• Many other records and/or documents relevant to your business such as Receipt-books, Invoices, Debtors and Creditors should be kept.

Some detailed illustration of records you should keep:

(a) Income Records

 Keep track of the gross income your business earns.

Gross income is your total income before you deduct the cost of goods sold and expenses.

Your income records should show:

  • The date
  • Amount
  • Source of the income

Record the income whether you received cash, property, or services. Support   all  income   entries   with   original   documents.   Original documents include:

  • Sales invoices
  • Cash register tapes
  • Receipts
  • Fee statements
  • Contracts, and so on

 (b) Expense Records

Always get receipts  or other  vouchers  when you buy something for your business.

The receipts have to show:

  • The date of the purchase
  • The name and address of the seller or supplier
  • The name and address of the buyer
  • A full description of the goods or services

Sometimes, however, suppliers may not provide receipts. In this case, write the information in your records. Show the name and address of the supplier, the date  you made  the payment, the amount  you paid, and the details of the transaction.

Make sure  the  seller  describes  the  item  on  the  receipt.  However, sometimes  there  is no  description  on  the  receipt. In this case, you should write what the item is on the receipt or in your expense journal.

How often can I keep records?

An accurate  record  of every transaction  must  be made  whenever  a business transaction occurs. It is recommended that documentation of such transactions  is made immediately they take place, this eases the work and enhances accuracy and also avoids omissions that may occur as a result of forgetting certain items due to passage of time.

Why is it important to keep records?

The importance of Record Keeping cannot  be overemphasized, the benefits are limitless.

Here are some benefits of keeping complete and organized records:

  1. Keeping good  records  will remind you  of expenses  you  can  deduct when it is time to do your income tax return.
  2. When you earn income from many places,   good    records   help   you to  identify  the  source  of income. Unless proper records are kept, you may not be able to prove that some income is not from your business, or that it is not taxable.
  3. Good records  will keep you better informed  about  the  past  and present   financial  position  of your business.
  4. Good records can help you budget, spot trends  in your business, and assist to get help from banks and other lenders.
  5. Good records can prevent  problems  you may run into if we audit your income tax returns.

An example of how you can benefit by keeping proper records;

Keep a record  of the  properties  you bought and  sold. This record should show who sold you the property, the cost, and the date at which you bought it. This information will help you calculate your claim for initial allowances, capital deduction allowance and other amounts.

If you sell or trade a property, show the date you sold or traded it and the amount of the payment or credit from the sale or trade in your record books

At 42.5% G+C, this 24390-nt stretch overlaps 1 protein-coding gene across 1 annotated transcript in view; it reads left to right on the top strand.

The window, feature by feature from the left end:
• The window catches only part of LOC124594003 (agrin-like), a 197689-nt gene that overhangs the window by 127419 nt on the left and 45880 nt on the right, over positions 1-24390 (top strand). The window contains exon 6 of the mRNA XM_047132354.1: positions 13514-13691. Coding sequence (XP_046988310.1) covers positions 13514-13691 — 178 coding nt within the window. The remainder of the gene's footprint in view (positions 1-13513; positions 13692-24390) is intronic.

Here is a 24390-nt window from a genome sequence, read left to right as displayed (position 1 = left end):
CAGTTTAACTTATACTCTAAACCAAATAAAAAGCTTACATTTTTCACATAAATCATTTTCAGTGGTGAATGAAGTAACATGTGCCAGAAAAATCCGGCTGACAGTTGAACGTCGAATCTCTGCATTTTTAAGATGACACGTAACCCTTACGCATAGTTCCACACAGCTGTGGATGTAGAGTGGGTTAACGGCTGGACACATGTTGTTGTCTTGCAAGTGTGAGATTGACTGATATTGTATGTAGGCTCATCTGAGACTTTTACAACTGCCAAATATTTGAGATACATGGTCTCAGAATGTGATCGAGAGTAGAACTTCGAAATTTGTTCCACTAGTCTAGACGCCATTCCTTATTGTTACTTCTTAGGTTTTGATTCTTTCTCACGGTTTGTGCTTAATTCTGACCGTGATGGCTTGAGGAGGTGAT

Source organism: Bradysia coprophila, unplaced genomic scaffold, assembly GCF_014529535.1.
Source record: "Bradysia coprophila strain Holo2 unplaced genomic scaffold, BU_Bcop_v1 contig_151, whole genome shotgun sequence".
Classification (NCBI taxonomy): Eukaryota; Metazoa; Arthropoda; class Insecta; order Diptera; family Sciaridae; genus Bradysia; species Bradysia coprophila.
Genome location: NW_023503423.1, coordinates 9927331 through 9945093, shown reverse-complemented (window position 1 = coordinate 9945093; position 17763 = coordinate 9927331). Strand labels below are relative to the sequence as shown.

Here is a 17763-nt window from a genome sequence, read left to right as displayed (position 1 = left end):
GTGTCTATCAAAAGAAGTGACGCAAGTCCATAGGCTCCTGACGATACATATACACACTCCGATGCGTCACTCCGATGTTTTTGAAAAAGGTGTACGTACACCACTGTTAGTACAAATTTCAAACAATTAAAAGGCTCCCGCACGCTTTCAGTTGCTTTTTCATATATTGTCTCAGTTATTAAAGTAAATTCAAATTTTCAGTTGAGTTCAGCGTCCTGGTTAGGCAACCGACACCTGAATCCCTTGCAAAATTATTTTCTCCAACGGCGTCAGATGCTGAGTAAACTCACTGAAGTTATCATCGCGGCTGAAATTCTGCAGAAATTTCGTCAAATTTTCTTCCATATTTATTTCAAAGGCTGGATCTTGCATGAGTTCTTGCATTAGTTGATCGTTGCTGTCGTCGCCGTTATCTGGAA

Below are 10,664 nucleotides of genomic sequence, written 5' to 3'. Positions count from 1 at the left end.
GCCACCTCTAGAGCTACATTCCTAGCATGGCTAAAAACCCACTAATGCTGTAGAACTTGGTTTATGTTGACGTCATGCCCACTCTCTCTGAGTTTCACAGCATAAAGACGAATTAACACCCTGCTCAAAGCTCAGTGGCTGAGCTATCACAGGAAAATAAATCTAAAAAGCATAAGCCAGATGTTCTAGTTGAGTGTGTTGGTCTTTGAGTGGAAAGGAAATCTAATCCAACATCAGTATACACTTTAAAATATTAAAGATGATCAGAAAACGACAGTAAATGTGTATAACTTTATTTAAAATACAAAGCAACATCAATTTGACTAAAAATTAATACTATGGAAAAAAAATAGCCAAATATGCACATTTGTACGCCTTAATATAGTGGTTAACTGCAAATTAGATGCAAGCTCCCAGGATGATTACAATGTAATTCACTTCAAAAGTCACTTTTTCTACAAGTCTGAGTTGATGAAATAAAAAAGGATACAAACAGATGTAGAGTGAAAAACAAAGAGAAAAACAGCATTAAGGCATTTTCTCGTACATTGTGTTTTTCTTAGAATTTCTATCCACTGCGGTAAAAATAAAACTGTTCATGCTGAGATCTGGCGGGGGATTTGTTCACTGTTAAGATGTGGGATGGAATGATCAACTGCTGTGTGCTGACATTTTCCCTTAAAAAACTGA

Keep a record of your daily income and expenses. URA does not issue record books or suggest  any type of book or set of books. There are many record books and book keeping systems available.

For example, you can use a book that has columns and separate pages for income and expenses.

Keep  your  records, along  with  your  duplicate deposit  slips, bank statements, and  cancelled  cheques. Keep separate  records  for each business you operate.

If you want to keep computerized records, make sure they are clear and easy to read.

Please Note:

 If you do not keep the necessary information and you do not have

any other proof, URA may have to determine your income using other methods. We may also reduce the expenses you deducted.

Legal requirements – records and information collection

Part IV of the Income Tax Act (Cap.340) imposes certain obligations and duties upon anyone carrying on business in Uganda. Hereunder are some of the sections of the act that spell out these requirements.

Accounts and Records (S129):

  1. Unless otherwise  authorized  by the  Commissioner, a taxpayer shall maintain  in Uganda such records as may be necessary to explain  the  information  provided  in a return  or in any other document furnished  in terms  of section  92 or to  enable  an accurate determination of the tax payable by the taxpayer.
  2. The commissioner  may disallow a claim for a deduction if the taxpayer  is unable  without  reasonable excuse  to  produce   a receipt or other record of the transaction or to produce evidence relating  to  the  circumstances  giving rise to  the  claim for the deduction.
  3. The record or evidence referred to in this section shall be retained for five years after the end of the year of income to which the record or evidence relates.

Books and Records not in English Language (S 133);

Where any book, record or computer stored information referred to in Sections 129,131 or 132 are not in English, the Commissioner may, by notice in writing, require the person keeping the book, record or computer stored information to provide, at the person’s expense, a translation into English by a translator approved  by the Commissioner.

Failure to maintain Proper Records (S 139)

A person who fails to maintain proper records under this Act commits an offence and is liable on conviction to:

  1. Where the  failure was deliberate, a fine not  less than  fifteen currency points  or to imprisonment for a term  not  exceeding one year, or
  2. In any other  case, a fine  not  exceeding  twenty-five  currency points.

Penal Tax in relation to Records

Record keeping is a legal requirement imposed on any person carrying on business  in Uganda.

The Income Tax Act 1997 Section 152 spells that ‘A person who deliberately fails to maintain proper  records for a year in accordance  with the requirements of this Act is liable to pay a penal tax equal to double the amount of tax payable by the person for that year’.